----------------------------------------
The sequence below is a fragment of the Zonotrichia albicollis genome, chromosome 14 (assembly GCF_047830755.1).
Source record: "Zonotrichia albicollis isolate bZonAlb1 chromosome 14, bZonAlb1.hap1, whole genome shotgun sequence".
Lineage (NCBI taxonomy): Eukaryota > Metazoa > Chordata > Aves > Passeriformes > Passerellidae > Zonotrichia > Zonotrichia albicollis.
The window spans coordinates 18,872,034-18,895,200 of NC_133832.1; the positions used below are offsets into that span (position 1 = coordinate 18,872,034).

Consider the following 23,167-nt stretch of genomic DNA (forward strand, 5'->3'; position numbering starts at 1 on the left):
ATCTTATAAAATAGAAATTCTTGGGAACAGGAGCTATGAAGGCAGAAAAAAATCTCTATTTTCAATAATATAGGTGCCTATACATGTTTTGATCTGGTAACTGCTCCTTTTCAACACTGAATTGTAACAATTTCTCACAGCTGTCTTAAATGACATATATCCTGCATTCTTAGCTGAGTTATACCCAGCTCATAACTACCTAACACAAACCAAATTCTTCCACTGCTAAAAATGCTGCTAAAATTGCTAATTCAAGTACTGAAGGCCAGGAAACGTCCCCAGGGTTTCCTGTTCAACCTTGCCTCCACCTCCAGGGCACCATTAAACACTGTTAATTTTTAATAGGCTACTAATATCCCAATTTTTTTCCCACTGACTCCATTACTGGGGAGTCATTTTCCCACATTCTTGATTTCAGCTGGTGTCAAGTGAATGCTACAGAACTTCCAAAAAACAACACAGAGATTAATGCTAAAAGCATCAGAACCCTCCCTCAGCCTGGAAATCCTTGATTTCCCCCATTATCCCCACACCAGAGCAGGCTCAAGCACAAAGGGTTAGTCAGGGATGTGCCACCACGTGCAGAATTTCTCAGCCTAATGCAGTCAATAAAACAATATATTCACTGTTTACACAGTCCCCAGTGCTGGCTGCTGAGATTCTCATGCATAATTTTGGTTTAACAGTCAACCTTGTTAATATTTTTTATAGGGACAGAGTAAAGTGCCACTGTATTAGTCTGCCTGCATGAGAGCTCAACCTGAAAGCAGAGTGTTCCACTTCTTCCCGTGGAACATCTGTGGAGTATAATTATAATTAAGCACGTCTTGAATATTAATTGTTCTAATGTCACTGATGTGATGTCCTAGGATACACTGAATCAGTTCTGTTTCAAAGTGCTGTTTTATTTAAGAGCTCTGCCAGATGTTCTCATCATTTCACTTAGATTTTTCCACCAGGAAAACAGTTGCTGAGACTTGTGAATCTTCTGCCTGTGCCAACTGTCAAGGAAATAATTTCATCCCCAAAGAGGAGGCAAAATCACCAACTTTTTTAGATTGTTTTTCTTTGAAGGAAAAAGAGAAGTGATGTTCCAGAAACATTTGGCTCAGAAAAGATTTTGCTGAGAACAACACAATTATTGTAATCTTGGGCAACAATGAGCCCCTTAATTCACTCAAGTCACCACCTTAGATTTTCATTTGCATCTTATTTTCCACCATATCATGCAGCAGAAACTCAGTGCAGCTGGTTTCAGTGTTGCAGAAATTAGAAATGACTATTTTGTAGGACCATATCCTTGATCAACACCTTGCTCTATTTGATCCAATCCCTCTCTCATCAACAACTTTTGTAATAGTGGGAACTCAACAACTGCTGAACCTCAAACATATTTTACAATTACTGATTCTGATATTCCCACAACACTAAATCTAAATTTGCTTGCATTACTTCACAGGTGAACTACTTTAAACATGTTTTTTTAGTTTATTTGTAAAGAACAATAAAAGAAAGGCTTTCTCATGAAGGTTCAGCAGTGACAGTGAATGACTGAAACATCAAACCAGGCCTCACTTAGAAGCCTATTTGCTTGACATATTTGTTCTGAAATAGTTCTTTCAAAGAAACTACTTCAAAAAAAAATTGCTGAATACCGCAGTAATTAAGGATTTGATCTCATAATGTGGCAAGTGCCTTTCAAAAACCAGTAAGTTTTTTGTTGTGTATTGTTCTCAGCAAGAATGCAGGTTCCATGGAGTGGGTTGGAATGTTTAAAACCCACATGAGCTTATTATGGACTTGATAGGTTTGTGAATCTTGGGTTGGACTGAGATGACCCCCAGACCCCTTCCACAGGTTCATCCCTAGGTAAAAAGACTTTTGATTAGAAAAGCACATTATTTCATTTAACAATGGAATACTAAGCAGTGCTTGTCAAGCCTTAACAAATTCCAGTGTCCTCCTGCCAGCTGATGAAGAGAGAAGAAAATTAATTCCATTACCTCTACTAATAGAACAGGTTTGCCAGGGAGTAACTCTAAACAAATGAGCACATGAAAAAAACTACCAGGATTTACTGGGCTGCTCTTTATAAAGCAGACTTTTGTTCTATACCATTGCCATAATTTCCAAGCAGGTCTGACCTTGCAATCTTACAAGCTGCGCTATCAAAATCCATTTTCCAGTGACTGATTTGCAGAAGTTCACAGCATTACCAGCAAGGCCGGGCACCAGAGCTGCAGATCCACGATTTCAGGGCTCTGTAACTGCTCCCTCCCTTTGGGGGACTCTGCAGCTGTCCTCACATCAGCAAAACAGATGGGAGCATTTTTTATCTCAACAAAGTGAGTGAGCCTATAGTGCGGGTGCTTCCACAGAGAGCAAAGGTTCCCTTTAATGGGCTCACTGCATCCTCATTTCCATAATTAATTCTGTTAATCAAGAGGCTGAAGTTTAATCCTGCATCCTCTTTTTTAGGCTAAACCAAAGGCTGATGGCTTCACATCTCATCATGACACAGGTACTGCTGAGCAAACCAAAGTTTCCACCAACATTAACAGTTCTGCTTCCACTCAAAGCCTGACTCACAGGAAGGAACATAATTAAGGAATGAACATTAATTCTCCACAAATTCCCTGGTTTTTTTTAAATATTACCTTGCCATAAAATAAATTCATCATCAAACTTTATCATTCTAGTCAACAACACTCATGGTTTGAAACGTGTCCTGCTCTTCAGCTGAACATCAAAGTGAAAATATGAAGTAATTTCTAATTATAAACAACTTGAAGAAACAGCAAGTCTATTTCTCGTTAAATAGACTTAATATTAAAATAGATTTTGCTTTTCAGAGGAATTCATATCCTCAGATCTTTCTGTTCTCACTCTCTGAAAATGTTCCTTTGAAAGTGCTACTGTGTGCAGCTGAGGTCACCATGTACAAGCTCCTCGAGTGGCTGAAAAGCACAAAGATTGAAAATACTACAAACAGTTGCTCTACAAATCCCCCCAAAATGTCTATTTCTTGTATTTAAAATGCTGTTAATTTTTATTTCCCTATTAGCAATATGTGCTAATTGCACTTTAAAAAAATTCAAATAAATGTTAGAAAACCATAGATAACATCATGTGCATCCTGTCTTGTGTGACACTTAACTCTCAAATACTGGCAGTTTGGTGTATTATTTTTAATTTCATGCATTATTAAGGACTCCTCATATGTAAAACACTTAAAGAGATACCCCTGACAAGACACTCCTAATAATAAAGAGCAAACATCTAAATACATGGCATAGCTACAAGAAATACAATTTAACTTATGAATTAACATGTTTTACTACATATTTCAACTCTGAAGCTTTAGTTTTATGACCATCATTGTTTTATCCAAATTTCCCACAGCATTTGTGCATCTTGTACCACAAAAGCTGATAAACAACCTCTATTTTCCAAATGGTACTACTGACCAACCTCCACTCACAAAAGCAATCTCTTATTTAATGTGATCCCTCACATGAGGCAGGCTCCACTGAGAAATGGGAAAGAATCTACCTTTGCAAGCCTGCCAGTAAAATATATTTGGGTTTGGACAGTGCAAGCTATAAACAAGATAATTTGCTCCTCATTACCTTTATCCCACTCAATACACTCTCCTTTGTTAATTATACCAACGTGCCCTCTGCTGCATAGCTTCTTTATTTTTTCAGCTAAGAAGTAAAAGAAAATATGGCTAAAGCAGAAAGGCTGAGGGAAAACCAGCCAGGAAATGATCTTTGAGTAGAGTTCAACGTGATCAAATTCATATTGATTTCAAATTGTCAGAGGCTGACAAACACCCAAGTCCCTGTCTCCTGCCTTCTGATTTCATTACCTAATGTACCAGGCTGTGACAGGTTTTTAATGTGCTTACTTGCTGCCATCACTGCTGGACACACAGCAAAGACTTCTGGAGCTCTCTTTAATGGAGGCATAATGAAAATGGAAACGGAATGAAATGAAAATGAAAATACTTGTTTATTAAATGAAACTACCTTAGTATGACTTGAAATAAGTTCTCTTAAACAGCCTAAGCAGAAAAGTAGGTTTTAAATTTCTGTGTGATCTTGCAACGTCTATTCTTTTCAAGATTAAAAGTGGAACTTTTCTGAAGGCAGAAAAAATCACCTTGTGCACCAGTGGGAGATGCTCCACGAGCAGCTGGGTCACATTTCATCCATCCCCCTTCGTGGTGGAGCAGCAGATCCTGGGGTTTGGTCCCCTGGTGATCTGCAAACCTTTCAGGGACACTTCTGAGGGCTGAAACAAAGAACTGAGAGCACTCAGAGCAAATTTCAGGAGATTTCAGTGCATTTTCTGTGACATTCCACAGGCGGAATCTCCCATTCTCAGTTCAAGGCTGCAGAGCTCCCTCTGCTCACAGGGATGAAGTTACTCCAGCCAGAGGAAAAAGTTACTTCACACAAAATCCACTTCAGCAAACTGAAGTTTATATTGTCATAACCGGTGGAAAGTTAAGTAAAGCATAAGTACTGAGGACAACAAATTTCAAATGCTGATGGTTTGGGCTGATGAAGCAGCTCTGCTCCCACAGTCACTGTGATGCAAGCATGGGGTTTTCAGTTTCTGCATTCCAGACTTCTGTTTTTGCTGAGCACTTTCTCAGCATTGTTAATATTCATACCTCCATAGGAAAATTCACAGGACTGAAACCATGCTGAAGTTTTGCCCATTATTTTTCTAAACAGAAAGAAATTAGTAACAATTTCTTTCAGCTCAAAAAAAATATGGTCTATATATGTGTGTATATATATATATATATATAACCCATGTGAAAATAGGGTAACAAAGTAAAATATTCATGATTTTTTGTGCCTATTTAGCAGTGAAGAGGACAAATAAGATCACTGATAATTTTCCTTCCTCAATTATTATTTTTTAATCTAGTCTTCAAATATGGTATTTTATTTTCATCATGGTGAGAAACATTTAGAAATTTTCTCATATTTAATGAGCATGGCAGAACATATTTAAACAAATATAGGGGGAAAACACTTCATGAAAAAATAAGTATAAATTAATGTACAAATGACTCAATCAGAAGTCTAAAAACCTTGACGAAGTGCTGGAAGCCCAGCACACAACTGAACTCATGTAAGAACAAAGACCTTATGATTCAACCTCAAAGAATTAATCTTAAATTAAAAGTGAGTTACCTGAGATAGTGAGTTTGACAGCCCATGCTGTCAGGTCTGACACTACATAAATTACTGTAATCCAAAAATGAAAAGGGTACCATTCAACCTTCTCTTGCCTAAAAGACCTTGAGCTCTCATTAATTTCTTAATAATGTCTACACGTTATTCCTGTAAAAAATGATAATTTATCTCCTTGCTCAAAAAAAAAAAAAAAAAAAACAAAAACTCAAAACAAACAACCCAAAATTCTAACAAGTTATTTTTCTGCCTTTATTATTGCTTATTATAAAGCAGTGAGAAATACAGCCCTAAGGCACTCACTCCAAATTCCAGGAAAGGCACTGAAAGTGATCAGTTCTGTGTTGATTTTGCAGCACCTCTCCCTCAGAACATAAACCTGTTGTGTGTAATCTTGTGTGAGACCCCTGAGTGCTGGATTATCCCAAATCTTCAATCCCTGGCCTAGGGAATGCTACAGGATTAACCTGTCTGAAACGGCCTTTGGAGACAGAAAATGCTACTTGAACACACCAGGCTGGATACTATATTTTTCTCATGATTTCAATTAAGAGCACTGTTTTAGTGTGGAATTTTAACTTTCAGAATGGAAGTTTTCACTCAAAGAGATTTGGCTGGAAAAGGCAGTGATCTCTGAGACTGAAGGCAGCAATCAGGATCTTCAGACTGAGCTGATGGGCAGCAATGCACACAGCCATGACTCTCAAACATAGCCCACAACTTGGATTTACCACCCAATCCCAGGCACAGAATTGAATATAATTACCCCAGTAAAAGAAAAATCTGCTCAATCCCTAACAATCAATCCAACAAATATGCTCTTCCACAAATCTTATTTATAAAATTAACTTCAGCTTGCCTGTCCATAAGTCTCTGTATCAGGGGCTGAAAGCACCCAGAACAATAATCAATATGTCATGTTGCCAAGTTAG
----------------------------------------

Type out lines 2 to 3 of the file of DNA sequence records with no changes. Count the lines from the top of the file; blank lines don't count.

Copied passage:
Source record: "Zonotrichia albicollis isolate bZonAlb1 chromosome 14, bZonAlb1.hap1, whole genome shotgun sequence".
Lineage (NCBI taxonomy): Eukaryota > Metazoa > Chordata > Aves > Passeriformes > Passerellidae > Zonotrichia > Zonotrichia albicollis.